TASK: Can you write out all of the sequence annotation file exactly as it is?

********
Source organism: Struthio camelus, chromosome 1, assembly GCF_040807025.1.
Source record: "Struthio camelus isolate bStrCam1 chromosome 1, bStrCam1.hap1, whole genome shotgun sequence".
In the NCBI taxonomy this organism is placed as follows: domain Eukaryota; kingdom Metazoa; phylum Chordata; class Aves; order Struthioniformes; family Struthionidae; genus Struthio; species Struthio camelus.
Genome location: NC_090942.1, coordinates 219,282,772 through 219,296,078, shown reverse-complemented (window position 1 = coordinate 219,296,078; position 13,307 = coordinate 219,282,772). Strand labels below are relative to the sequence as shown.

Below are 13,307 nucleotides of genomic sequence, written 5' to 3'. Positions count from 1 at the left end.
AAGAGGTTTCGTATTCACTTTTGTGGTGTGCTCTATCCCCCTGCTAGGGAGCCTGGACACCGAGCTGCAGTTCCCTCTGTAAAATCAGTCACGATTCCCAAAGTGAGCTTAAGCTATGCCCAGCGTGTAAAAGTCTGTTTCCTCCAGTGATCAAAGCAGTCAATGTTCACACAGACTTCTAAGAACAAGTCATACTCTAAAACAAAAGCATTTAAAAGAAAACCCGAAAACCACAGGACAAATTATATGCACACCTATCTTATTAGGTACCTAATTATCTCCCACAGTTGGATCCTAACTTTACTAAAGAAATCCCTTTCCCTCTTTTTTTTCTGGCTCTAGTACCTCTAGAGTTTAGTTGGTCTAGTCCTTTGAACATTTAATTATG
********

Source organism: Struthio camelus, chromosome 1, assembly GCF_040807025.1.
Source record: "Struthio camelus isolate bStrCam1 chromosome 1, bStrCam1.hap1, whole genome shotgun sequence".
In the NCBI taxonomy this organism is placed as follows: domain Eukaryota; kingdom Metazoa; phylum Chordata; class Aves; order Struthioniformes; family Struthionidae; genus Struthio; species Struthio camelus.
Genome location: NC_090942.1, coordinates 219,282,772 through 219,296,078, shown reverse-complemented (window position 1 = coordinate 219,296,078; position 13,307 = coordinate 219,282,772). Strand labels below are relative to the sequence as shown.

Below are 13,307 nucleotides of genomic sequence, written 5' to 3'. Positions count from 1 at the left end.
AAGAGGTTTCGTATTCACTTTTGTGGTGTGCTCTATCCCCCTGCTAGGGAGCCTGGACACCGAGCTGCAGTTCCCTCTGTAAAATCAGTCACGATTCCCAAAGTGAGCTTAAGCTATGCCCAGCGTGTAAAAGTCTGTTTCCTCCAGTGATCAAAGCAGTCAATGTTCACACAGACTTCTAAGAACAAGTCATACTCTAAAACAAAAGCATTTAAAAGAAAACCCGAAAACCACAGGACAAATTATATGCACACCTATCTTATTAGGTACCTAATTATCTCCCACAGTTGGATCCTAACTTTACTAAAGAAATCCCTTTCCCTCTTTTTTTTCTGGCTCTAGTACCTCTAGAGTTTAGTTGGTCTAGTCCTTTGAACATTTAATTATG